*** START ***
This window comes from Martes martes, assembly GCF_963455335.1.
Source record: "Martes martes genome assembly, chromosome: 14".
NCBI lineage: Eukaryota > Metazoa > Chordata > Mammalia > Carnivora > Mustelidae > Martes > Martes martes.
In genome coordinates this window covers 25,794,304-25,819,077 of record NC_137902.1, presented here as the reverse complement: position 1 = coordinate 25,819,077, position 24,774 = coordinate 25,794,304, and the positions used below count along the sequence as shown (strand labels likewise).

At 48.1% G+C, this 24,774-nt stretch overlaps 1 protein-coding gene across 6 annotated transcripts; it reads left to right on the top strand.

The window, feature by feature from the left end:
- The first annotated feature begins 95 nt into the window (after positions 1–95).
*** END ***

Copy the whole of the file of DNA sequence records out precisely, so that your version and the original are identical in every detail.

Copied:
This window comes from Martes martes, assembly GCF_963455335.1.
Source record: "Martes martes genome assembly, chromosome: 14".
NCBI lineage: Eukaryota > Metazoa > Chordata > Mammalia > Carnivora > Mustelidae > Martes > Martes martes.
In genome coordinates this window covers 25,794,304-25,819,077 of record NC_137902.1, presented here as the reverse complement: position 1 = coordinate 25,819,077, position 24,774 = coordinate 25,794,304, and the positions used below count along the sequence as shown (strand labels likewise).

At 48.1% G+C, this 24,774-nt stretch overlaps 1 protein-coding gene across 6 annotated transcripts; it reads left to right on the top strand.

The window, feature by feature from the left end:
- The first annotated feature begins 95 nt into the window (after positions 1–95).